JM Murray, a 52-year-old nonprofit based at 823 Route 13 in Cortlandville, is looking at major changes over the next year funded by an $800,000 state Regional Economic Development Council grant, said M. Dodge, the organization’s president and CEO.
One of these changes — the relocation of Oraline, a for-profit affiliate — is already complete. Oraline, of which JM Murray owns 50%, moved out of the Route 13 warehouse last fall and is already operating out of its new home in the 70,500-square-foot former Cortland Pump building on Bennie Road, Dodge said.
Oraline, however, takes up only a portion of the new building — 18,750 square feet of warehouse and 2,100 square feet of office space — leaving plenty of room for another for-profit affiliate, Enterprise Service Technologies Inc., or ESTI, which is wholly owned by JM Murray.
ESTI now occupies rented space in the Cortland Commerce Center, but the state grant will also enable that company to move to the Bennie Road building by the end of June, he said.
Grant money will also help renovate the Bennie Road space for ESTI.
The next big shift will move JM Murray’s offices on 4057 West Road to the Bennie Road building by the end of 2020, Dodge said. JM Murray plans to sell the West Road building. In 2021, JM Murray will focus on expanding business operations at the 110,000 square-foot Route 13 building.
“We’re going to enter into new fields,” he said. “We should be able to increase our sales as well.”
Dodge declined to offer specific information about these changes or number of possible jobs that might be created.
Until operations ramp up in 2021, JM Murray will continue its current work — providing employment for people with intellectual and developmental disabilities, in a work environment in which they are fully integrated with general hire workers.
The nonprofit employs more than 240 general hire workers and about 135 trainees, workers with disabilities. The latter are paid based on productivity through special federal certificates issued according to provision 14(c) of the Fair Labor Standards Act.
Very few people cross the line from being a trainee at JM Murray to being a full-time employee, which is not a criticism of the trainees, but an acknowledgment of the reality of employing intellectual and developmental disabilities workers, he said.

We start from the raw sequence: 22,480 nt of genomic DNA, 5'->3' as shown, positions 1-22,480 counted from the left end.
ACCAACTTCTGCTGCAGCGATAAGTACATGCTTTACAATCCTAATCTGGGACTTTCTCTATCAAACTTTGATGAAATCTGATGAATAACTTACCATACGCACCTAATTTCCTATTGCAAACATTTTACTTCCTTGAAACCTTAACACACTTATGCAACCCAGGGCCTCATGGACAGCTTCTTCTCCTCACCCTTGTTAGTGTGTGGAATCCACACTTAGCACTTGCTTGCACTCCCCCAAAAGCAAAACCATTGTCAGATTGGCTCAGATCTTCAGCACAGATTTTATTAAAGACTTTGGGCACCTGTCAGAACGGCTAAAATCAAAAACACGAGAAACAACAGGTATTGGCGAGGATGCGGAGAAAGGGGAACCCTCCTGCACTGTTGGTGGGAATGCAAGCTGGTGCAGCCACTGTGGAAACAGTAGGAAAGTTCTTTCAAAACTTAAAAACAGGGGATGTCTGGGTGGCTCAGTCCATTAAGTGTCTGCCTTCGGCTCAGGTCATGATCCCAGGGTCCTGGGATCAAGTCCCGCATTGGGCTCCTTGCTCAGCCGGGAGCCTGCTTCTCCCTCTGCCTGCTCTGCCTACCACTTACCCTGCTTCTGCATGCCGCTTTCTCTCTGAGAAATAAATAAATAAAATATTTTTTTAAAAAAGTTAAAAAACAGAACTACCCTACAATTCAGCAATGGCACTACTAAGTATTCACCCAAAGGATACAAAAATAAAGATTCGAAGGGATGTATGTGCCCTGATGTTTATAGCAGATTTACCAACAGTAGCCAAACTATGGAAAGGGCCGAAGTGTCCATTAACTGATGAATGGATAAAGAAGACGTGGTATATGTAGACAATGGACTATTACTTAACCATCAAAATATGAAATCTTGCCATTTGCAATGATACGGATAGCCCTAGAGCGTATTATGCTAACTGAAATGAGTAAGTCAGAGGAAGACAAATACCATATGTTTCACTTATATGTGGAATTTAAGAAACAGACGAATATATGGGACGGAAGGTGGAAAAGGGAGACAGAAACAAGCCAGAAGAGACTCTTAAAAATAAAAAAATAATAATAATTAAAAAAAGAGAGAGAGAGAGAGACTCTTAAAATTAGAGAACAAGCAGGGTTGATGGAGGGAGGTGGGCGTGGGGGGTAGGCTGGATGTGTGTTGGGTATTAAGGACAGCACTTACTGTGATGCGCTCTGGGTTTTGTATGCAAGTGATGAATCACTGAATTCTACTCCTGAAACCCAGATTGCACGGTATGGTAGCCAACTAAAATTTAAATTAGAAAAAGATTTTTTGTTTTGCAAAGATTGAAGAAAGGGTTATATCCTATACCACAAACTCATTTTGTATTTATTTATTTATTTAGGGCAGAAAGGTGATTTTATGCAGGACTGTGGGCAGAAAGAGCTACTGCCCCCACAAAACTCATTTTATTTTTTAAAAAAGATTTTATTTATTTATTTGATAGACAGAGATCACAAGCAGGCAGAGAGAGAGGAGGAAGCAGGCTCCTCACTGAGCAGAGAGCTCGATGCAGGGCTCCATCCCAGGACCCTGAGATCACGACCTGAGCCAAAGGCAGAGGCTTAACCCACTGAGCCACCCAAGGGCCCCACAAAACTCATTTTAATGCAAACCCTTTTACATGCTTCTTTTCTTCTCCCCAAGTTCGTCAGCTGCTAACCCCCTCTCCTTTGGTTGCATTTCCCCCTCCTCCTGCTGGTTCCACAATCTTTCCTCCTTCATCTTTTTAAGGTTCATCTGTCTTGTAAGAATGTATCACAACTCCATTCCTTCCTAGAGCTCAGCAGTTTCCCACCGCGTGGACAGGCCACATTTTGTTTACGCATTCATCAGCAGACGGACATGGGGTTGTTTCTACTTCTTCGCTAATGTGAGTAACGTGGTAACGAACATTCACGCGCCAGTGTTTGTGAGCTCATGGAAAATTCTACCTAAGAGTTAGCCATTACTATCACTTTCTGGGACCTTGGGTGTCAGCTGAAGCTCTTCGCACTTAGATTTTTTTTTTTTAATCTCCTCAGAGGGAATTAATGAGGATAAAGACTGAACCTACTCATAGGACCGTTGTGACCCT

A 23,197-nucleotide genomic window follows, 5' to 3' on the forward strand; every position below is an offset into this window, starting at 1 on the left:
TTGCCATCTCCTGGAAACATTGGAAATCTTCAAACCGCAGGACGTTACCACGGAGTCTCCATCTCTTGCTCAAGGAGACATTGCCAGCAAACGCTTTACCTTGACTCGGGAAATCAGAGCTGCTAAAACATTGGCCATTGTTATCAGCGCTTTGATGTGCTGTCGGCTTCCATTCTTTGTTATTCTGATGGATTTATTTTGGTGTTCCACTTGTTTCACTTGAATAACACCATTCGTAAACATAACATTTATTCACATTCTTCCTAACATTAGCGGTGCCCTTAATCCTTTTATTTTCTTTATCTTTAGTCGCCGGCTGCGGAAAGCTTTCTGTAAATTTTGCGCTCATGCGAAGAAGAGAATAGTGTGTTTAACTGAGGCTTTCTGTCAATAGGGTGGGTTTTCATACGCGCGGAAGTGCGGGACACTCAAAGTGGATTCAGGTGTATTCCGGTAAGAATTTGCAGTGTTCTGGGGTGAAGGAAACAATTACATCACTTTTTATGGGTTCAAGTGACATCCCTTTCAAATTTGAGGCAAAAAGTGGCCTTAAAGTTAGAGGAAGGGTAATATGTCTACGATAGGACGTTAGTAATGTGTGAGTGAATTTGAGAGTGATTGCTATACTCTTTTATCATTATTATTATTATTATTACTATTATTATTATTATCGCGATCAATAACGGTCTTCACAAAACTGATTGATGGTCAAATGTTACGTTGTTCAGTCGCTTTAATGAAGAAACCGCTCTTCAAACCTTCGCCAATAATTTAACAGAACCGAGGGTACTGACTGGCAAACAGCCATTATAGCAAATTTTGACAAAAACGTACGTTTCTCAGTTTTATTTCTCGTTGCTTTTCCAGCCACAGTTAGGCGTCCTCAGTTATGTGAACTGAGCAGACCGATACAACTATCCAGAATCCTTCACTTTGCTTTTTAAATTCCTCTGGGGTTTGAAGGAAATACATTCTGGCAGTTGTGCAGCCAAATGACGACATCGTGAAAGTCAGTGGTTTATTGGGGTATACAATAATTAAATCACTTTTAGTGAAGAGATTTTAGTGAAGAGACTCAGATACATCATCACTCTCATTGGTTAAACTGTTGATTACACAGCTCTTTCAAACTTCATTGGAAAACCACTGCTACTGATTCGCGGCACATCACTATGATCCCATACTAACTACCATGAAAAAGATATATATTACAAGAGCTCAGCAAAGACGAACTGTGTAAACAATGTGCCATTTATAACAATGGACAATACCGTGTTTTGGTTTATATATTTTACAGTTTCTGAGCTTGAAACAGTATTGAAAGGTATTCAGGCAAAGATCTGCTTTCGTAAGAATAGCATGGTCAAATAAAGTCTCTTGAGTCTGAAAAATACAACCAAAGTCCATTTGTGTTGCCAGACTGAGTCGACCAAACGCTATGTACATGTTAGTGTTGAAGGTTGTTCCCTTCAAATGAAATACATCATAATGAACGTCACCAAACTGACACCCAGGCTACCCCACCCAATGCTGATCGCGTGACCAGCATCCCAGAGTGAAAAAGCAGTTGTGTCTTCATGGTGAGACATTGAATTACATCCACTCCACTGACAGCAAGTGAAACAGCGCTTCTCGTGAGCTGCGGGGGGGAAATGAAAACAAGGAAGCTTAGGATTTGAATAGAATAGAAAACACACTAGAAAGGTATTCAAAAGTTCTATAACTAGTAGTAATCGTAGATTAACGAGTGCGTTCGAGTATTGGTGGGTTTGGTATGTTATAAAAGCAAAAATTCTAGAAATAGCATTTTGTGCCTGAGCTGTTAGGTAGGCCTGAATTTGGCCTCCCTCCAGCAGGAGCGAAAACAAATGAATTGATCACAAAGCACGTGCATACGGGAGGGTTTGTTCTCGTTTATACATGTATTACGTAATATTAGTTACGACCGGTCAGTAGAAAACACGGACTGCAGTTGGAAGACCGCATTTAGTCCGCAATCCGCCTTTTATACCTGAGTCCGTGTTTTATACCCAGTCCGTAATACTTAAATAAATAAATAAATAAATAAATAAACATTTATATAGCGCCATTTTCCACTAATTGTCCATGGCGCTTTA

Lois Spencer of Marathon is one of the exceptions. Spencer has been working at JM Murray for two decades. She started out as a trainee and she worked in that capacity for 19 years. A year ago, she was hired as a regular salaried employee.
“I like it here,” Spencer said. “The people are nice.”
As a trainee, she worked fewer hours — from 8 a.m. to 2 p.m. Monday through Friday. Now as a regular employee, she works a full shift, starting at 7 a.m. and finishing at 3:30 p.m, and she’s paid hourly.
Monday morning, she was folding tissue paper for bridal gown boxes.
“Ultimately this will end up at dry cleaners around the country,” Dodge said.
But Spencer has done many different tasks over the years, from assembling razors to making toothbrushes. More than a dozen different packaging, assembling and manufacturing processes are going on at any given time, Dodge said.
In one room, workers were packaging toothpaste in clear tubes for federal jails — the tubes are clear so they can’t be used to smuggle contraband, he said.
“The pride and the dignity of earning a paycheck — that’s what these folks are here for,” Dodge said.
JM Murray also provides services for more than 800 other people with disabilities, including help with housing, social activities and personal finances.